I can understand not pre-plotting an adventure, but how can you run if every item is a mystery box you have no idea how it fits into the world? How can you describe an item if you have no idea what it is and what it is doing in that room? How can you even answer the player's questions if they ask them?

I'm not trying to be rude, I'm legitimately flummoxed how you can run a game this way. You have to know something about this idol.

I mean, I know what’s in the room. I know what’s plain to see and what’s hidden, and how it’s hidden. It’s not up to me what among that is or isn’t important. The players will make it important, or they won’t.

Okay, but you know what is hidden, so when the players ask to try and find hidden items, you know what they are looking for. Because you know what is there. "Important" doesn't neccessarily mean "plot relevant" it is just "notable". So since you know everything in the room, you know what is notable and what isn't.


They still have to DO something -- specifically something different than they were doing before (looking around).

"I don't like the looks of this hallway. I stop and kneel down and see if I can spot anything weird about the floors or wall."
"That foul breeze you mentioned worries me. I sniff and see if I can pinpoint where it is coming from."
"Cold spot? Uh oh. I take off my gauntlets so I can feel changes in temperature better."

These are how you get an active Perception roll, not by saying "I roll perception ::clatter::".

So, "I look for something weird" isn't good enough. But "I kneel down and look for something weird" is?

Does that not seem incredibly pedantic to you? I'll have my character doing squats in every room if that's what you need, but I seriously don't what value that adds to your game.

Also, how is "I sniff" different than "I look"? As I understand the conversation to date, you already described that foul breeze in detail, they already smelled it and tried to pinpoint its location, and now they have to do something different. That's how it works for visual information, why is olfactory information somehow different?


It’s possible you could have seen the sigil while studying magic in sigil; it’s also possible you could not have seen it. Knowing that, I have the information I need to determine that it is appropriate to call for an Intelligence check here (to which you could certainly add your arcana proficiency). It also gives me something to work with so that if you fail, I can tell you something you do remember from that experience in Sigil, that’s related to but doesn’t directly satisfy your query: progress combined with a setback.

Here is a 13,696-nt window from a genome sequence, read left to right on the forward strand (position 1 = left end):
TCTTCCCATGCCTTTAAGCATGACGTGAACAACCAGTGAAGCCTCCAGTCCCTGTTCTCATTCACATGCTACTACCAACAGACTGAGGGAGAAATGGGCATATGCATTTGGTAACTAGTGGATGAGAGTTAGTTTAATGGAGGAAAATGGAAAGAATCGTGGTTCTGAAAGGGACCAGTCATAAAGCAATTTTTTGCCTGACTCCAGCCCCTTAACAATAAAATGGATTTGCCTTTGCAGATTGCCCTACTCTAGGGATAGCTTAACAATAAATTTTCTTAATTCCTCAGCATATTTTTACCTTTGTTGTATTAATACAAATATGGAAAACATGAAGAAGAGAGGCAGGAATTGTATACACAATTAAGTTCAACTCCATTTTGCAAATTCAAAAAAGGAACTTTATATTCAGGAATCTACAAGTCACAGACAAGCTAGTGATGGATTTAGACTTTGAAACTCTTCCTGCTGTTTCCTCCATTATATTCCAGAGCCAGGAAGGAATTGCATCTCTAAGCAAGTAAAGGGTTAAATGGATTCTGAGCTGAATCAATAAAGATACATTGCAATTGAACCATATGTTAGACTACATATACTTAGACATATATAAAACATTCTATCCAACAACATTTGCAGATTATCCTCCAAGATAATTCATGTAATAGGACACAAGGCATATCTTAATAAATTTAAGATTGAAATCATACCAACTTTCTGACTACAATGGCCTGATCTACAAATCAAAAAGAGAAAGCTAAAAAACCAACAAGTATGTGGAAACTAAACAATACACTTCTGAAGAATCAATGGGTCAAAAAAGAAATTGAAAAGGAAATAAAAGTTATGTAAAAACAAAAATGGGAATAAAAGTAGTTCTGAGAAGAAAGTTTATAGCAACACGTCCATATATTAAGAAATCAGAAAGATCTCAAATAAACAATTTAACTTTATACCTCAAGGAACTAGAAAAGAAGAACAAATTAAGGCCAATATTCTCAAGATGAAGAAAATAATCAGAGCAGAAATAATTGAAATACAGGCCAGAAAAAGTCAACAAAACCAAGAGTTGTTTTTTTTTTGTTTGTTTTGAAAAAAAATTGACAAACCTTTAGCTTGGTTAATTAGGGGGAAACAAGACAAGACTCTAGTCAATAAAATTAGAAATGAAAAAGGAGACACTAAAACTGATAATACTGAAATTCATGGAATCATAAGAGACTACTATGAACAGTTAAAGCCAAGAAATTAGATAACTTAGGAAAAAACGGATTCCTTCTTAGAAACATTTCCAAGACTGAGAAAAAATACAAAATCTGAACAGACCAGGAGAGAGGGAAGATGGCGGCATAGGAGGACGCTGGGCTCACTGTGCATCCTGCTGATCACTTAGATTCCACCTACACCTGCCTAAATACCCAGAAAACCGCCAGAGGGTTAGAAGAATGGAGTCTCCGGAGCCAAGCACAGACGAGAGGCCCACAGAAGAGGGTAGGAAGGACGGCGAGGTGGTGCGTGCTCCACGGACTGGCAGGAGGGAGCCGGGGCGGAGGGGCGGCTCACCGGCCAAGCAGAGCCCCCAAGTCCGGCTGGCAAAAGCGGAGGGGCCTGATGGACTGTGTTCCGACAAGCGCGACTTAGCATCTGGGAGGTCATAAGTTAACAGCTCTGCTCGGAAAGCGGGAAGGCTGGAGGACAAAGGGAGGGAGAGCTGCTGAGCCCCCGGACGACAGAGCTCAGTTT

I think you missed the more important part of the example.

The sigil is from the city of Tyr. If the player doesn't know that, then they won't say "I think back to my childhood in Tyr" where they are GUARANTEED to know about this sigil. Instead they ask about if they saw it in the City of Sigil, which is a MAYBE.

This is what we mean when we talk about "asking the wrong question". Because of things they didn't know, and that supposedly was not mentioned in the description, they went from a guaranteed success to a maybe, because they asked the more general arcane studies question instead of the specific non-magic related Tyr question.


Since it's shifted from something that take some physical action like searching a room or something to some kind of knowledge check that takes some kind of link to your character's history the reasons for why it's required change a bit. Those reasons have to do with if your character is the quantum ogre when convenient but a verifiable fact when having a quantum ogre PC would be inconvenient. You've gone from a quantum activity needing to be collapsed into an action to a quantum history needing to be collapsed into one with established facts. I'll use @Charlaquin 's example reasons to know something & what I think is your "can I arcana that?"
  • “I try to remember if I saw this in my arcane studies
    • Great!.. your character engaged in arcane studies. Possibly at a school, under a tutor, or self directed. Facts about your character have been established deepened or reinforced. Those facts can be used to influence the DC of this check now create hooks later or any number of other things.
  • “I think wistfully back to the days when I was but a wee lass and my dear, loving grandfather would take me upon his knee and tell me such wonderful stories of his adventures in his own youth as a traveling scholar; oh if only I could recall, did he ever mention seeing something of this sort?”
    • same as above but more & different facts are established about your background & history
  • "can I arcana that"
    • nothing is established. As GM I don't want to write your PC's backstory whole cloth & have no tools that can be used to force you into sticking to it rather than discarding it any time it becomes inconvenient for it to not be something else.

But the player isn't trying to establish their backstory. The player is trying to make a knowledge check, and their backstory is being demanded in exchange for being allowed to roll.

If you want a backstory for the PCs, establish it in the first few sessions or away from the table, not every time I try and make a knowledge check. Especially since this means PCs without knowledge skills have less backstory, which is ridiculous.